Why we love Namibia – Part 1

Introduction

What is it about Namibia that most floats your boat when you overhear the travel talk of others or read up on its many delights? Is it the world’s highest sand dunes at Sossusvlei, the extensive conservation area that is Etosha, the engaging people, most diverse landscapes, or spell-binding desert sunsets? Once you’ve read this article, parts 1 and 2, you’ll have even more reasons to make your Namibia travel booking without delay.

Tick Off Your Bucket List

If you’re fortunate enough to have driven through this rugged landscape, you’ll know that survival is not only for the fittest – there’s an impressive diversity to be experienced among the animals, birds and plants that call Namibia home.

If you’re a stickler for detail, this country hosts at least 4 350 species of vascular plant; up to 676 bird species; and as many as 217 mammals. Seeing Africa’s complete Big Five is surely high on your Bucket List – and Etosha National Park is a splendid place to make up to four of these ticks.

Located just a four-hour drive from Windhoek, this park is one of Africa’s easiest ones to reach – with no less than four access gates. This not-to-be-missed destination translates into English as “great white place” as a result of its massive saltpan. Some describe the terrain as rough and inhospitable; others as captivating. One thing’s for sure, you will witness incredible sightings of wildlife, which could include any combination of the following – elephant, springbok, eland hyena, giraffe, red hartebeest, gemsbok, rhino, zebra and wildebeest. In Etosha, waterholes are located close to the main accommodation areas, which range from modest campsites to luxury lodges.

While self-drive safaris are popular, you can also opt for a guided morning, afternoon or night drive under the care of a professional ranger with great insight into the land and its magnificent fauna.

Settle In (Briefly)

When selecting a self-drive holiday in Namibia, many travellers like to have a “home base” at their first point of entry. And this is a sensible thing to do because, on landing at Hosea Kutako International Airport, you’ll need to hire a 4×4, familiarise yourself with its handling, and ensure you have all the camping and other necessities for the big adventure that lies ahead.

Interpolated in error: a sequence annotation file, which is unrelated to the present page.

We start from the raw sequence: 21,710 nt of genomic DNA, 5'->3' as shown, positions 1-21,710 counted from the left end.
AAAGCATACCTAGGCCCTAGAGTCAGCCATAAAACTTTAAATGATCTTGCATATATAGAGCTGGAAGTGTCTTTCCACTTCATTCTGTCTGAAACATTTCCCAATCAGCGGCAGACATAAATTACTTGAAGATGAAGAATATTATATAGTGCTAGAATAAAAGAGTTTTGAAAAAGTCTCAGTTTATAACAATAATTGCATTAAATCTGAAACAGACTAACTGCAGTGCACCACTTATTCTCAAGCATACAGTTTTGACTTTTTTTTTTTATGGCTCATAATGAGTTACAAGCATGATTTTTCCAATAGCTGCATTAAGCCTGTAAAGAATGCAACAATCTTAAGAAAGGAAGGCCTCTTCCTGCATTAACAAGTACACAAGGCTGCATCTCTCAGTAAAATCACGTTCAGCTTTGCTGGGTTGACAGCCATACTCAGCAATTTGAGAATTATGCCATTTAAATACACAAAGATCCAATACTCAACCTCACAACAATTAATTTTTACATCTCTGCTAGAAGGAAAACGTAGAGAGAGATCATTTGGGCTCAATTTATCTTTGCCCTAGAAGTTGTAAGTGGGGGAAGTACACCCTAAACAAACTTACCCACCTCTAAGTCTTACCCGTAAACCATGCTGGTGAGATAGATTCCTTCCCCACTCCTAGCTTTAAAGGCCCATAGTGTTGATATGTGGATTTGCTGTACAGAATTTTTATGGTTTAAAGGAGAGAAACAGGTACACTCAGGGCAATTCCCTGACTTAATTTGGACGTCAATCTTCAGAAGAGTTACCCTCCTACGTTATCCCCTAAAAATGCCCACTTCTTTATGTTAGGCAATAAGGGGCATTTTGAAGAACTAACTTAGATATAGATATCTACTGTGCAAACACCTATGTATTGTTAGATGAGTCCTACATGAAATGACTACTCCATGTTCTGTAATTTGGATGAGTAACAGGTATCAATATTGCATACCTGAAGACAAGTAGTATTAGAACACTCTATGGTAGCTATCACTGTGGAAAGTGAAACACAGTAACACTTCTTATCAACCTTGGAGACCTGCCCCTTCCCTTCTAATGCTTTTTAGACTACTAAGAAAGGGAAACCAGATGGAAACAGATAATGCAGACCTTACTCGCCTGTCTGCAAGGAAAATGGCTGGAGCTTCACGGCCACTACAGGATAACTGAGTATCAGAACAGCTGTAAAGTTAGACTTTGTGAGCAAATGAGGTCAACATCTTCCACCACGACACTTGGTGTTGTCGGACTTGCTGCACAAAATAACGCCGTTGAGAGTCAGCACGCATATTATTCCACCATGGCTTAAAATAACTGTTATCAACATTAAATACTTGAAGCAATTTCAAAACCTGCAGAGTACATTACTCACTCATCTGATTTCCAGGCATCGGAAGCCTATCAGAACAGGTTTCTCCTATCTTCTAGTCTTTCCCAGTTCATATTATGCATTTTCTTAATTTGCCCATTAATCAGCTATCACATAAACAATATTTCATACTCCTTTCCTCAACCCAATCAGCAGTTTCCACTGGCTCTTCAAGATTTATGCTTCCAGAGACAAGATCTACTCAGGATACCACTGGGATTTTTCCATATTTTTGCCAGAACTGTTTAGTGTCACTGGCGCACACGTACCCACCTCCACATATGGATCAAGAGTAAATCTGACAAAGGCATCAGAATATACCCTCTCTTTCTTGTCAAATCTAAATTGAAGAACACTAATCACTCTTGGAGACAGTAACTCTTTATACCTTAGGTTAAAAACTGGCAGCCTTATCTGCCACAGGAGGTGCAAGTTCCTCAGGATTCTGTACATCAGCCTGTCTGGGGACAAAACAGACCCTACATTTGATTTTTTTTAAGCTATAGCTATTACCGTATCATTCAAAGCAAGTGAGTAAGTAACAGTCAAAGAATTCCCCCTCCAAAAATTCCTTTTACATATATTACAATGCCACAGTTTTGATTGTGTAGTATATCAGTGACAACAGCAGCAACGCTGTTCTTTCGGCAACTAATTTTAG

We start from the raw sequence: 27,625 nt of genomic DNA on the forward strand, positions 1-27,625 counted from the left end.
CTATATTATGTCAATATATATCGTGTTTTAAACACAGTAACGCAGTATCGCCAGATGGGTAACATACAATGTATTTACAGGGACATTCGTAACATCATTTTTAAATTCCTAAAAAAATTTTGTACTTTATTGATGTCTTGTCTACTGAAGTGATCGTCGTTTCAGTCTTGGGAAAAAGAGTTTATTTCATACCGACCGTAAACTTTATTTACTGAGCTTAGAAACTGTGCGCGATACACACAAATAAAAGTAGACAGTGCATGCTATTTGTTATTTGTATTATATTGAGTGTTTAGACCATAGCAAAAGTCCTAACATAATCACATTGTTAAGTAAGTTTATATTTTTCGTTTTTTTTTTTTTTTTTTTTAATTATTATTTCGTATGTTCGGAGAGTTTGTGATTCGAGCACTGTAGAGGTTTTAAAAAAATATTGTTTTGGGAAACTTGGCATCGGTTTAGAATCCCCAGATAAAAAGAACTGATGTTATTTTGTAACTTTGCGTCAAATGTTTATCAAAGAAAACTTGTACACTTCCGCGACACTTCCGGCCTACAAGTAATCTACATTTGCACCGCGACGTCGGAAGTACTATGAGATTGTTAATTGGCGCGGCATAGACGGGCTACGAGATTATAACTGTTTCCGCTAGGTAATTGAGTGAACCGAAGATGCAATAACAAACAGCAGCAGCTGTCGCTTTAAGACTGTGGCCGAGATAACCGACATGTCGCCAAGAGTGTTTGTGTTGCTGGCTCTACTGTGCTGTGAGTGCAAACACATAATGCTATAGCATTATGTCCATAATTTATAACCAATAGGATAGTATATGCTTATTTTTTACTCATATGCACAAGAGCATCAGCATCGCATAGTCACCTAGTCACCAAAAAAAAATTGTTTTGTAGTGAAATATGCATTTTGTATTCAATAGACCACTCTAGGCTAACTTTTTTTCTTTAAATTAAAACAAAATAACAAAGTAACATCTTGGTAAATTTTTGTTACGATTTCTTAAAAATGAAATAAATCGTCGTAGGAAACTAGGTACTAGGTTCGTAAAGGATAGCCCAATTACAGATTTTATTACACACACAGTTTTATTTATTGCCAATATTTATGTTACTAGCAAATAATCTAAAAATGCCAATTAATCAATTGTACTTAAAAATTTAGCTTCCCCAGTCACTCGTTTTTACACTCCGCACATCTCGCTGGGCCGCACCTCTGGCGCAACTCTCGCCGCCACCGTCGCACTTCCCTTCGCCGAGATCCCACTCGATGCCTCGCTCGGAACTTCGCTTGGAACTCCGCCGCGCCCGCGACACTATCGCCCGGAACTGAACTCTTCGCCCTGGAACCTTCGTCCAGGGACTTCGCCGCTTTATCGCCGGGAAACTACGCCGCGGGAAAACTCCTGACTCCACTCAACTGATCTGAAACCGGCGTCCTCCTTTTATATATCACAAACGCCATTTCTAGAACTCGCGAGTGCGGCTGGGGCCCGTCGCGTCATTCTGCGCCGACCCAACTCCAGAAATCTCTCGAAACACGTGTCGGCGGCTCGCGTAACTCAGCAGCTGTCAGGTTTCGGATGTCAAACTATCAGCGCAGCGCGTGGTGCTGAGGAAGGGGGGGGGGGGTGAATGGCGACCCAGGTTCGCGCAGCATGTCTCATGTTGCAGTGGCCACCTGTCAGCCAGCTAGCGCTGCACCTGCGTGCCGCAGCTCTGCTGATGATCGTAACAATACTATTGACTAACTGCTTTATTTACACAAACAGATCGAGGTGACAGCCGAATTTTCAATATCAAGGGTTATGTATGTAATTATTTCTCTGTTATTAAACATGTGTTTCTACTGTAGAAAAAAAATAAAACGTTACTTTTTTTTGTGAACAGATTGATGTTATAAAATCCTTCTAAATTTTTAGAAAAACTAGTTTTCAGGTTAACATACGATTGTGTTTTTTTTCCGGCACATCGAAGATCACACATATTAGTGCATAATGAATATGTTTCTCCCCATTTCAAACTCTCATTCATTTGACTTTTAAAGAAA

Arebbusch Travel Lodge presents a comfortable option for that first and last nights in Namibia, with its wide variety of accommodation options (attraction: luxury meru-style safari tents are part of the mix!), its onsite restaurant and pizzeria, pools, a playground for the kids, and the most abundant birdlife to experience and photograph when strolling through it’s beautifully kept yet indigenous grounds.

Even after scanning the map and stocking up, you may feel overwhelmed by the numerous places to visit and activities to cover within Namibia. It can therefore help to have a plan in mind and to have identified your bucket-list destinations and activities – plus the distances you will need to travel to reach them – well in advance of setting off.

Get Airborne

It takes approximately 3hr25 to drive from Windhoek to Swakopmund, a popular destination on the Namibian Coastline where the Namib Desert is such a draw card that thousands of tourists literally throw themselves at it from the dizzy height of 10 000ft.

Choose to skydive in free-fall, a skill that can only be mastered after thousands of hours of practise; via static line, where your parachute opens as soon as you exit the aircraft and all you require skill-wise is a day’s on-the-ground training; or, the most popular and safest way, in a tandem jump with your best mate.

It may seem like the most frightening of adventure sports, but this birds-eye-view activity has an admirable safety record and is so thrilling, you’re unlikely to forget it.

Go Dune Riding

A fun desert adventure can be undertaken with the likes of Desert Explorers, an eco-friendly company that offers a range of fun activities from its Swakopmund base.

This crowd is admirable in that they take care not to harm the surrounding environment in everything they offer (high-five!); so select from various lengths of quad-bike tour, sand/dune boarding (no experience necessary), some combos of the two and even a camel ride, if you’re game, aboard tame trained animals with a guide in attendance.

All the gear and necessary training will be provided, but be sure to bring along the essential sunglasses, hat, sunscreen and your camera. Never underestimate the African sun!

Sail Away

Just 35km south of Swakopmund is Walvis Bay, Namibia’s third-biggest town and its only deep-sea harbour. As a result of its pristine setting, the fish, oysters and rock lobsters caught here, where the dominant industry is, of course, fishing, are generally considered of exceptional quality.

Walvis Bay’s major tourism highlight involves taking a boat trip up the coast to see dolphins, seals and, from July to November, the impressive tail-fin teasing of a school of wales – possibly even a sunfish (Mola mola) or leatherback turtle.

It’s advisable to arrive at least 30min before your cruise departs, and to bring along the essentials mentioned above (i.e. sunglasses, hat, sunscreen and your camera), as well as a warm jacket to counter any of the onboard wind-chill factor you may encounter.

Trips last from one to four hours, and include Pelican Point lighthouse, the oyster farms en route and Bird Island, where you’ll spot: penguins, comorants, petrels, pelicans, black oystercatchers and Cape gannets. Step on board and have a seat in the covered seating area, or remain out in the open to catch those cooling sea breezes as you leave your mooring.

This activity is suitable for people of all ages; but be sure to check in with your operator on the day of your trip if the weather looks dicey.

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